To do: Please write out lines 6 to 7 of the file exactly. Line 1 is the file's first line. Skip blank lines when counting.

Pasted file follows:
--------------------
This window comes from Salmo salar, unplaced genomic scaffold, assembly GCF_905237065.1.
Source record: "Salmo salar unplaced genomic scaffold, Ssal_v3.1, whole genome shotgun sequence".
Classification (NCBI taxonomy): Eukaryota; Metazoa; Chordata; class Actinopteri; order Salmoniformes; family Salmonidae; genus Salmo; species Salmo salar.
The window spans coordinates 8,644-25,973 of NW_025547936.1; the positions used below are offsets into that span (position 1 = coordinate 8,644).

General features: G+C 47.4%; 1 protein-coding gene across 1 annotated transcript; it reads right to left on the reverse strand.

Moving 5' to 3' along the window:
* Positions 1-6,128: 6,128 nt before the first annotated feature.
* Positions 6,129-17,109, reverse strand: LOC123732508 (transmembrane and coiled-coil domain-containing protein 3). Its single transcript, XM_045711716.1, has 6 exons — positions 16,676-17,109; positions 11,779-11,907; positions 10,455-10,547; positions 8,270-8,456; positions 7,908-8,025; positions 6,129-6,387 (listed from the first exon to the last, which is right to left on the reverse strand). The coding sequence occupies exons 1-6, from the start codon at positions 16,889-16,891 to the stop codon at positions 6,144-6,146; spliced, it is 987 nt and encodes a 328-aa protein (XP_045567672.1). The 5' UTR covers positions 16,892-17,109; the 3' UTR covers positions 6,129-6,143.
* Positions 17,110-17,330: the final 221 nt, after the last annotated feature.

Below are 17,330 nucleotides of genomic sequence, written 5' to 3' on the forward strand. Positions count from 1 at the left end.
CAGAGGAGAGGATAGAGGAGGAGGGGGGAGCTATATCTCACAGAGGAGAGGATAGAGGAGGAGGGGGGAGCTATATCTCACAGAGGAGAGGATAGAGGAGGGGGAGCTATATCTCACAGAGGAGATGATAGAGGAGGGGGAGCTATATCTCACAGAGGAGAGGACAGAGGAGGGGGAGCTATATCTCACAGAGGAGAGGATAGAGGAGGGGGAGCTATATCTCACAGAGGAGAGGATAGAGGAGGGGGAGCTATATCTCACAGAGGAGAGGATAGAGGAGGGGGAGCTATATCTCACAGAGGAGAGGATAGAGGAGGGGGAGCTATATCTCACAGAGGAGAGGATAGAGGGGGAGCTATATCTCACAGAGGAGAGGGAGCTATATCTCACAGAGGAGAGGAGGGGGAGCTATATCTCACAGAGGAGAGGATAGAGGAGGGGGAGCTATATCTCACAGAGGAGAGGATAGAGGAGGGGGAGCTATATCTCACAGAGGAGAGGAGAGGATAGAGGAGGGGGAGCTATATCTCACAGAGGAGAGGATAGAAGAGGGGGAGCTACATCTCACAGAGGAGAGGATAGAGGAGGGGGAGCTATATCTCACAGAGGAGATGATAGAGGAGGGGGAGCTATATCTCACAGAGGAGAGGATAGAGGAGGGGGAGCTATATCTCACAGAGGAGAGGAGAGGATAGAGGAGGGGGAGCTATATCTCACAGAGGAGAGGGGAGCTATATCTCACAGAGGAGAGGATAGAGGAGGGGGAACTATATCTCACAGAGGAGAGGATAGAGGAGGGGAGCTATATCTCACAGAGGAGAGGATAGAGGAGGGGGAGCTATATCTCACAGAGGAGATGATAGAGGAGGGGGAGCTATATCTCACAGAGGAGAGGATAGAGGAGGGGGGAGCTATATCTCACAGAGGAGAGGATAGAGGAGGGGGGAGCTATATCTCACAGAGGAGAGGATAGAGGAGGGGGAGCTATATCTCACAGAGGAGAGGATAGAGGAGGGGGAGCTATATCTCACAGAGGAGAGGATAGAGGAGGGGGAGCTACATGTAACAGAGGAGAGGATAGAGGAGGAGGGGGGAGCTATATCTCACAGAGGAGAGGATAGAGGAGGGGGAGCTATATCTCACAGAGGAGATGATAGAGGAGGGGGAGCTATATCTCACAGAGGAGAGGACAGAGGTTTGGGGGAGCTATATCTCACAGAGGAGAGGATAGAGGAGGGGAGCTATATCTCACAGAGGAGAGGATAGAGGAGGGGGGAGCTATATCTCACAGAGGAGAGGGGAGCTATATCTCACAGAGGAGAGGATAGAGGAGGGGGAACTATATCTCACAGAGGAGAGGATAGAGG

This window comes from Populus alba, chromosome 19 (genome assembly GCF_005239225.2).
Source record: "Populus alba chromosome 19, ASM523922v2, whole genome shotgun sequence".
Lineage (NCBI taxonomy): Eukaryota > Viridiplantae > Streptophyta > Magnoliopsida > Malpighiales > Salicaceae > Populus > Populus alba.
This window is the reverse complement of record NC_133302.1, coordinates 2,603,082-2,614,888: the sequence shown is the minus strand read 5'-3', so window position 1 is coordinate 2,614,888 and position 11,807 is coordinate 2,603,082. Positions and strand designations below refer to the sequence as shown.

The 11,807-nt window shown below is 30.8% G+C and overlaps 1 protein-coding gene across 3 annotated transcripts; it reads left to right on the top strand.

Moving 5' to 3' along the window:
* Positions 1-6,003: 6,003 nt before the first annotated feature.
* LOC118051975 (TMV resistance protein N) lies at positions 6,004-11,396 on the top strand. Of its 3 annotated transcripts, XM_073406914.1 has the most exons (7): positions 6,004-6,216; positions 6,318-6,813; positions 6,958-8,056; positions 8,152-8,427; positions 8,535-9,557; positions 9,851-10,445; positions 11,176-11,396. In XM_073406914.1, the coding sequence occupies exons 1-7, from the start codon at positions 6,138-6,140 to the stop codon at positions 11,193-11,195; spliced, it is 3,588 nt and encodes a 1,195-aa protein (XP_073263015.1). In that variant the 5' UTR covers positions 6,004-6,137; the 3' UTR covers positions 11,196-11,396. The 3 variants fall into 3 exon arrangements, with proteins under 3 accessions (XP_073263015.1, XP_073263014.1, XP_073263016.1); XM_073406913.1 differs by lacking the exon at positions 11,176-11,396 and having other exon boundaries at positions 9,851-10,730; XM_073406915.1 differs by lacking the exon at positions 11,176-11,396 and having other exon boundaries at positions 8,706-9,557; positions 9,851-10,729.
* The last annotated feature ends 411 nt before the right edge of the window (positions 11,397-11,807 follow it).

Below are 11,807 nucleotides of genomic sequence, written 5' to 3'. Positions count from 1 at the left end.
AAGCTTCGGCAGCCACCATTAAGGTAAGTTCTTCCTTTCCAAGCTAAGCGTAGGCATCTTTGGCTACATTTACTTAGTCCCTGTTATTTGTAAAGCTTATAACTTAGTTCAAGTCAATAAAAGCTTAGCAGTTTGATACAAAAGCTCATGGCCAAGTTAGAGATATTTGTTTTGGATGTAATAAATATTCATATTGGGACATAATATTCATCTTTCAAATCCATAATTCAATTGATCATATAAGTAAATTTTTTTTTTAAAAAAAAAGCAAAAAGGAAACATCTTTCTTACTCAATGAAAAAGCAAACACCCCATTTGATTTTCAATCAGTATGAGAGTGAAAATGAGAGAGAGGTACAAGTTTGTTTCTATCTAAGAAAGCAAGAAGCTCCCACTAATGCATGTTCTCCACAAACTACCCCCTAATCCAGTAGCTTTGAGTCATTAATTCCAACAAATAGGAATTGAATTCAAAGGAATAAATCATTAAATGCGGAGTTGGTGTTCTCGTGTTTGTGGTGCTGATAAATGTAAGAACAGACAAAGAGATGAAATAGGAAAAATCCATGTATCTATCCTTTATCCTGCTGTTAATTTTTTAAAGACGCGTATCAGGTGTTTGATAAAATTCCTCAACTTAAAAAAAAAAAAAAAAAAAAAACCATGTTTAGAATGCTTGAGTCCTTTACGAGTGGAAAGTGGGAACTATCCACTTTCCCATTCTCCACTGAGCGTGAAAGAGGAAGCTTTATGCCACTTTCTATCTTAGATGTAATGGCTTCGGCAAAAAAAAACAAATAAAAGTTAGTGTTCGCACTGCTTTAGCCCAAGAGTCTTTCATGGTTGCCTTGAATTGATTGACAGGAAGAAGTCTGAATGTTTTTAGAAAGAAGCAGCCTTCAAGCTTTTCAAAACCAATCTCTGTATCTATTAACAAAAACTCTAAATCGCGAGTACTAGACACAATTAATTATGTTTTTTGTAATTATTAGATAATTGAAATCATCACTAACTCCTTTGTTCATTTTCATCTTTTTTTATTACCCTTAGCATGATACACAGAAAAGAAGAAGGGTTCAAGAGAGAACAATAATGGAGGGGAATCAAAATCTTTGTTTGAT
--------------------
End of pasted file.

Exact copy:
Moving 5' to 3' along the window:
* Positions 1-6,128: 6,128 nt before the first annotated feature.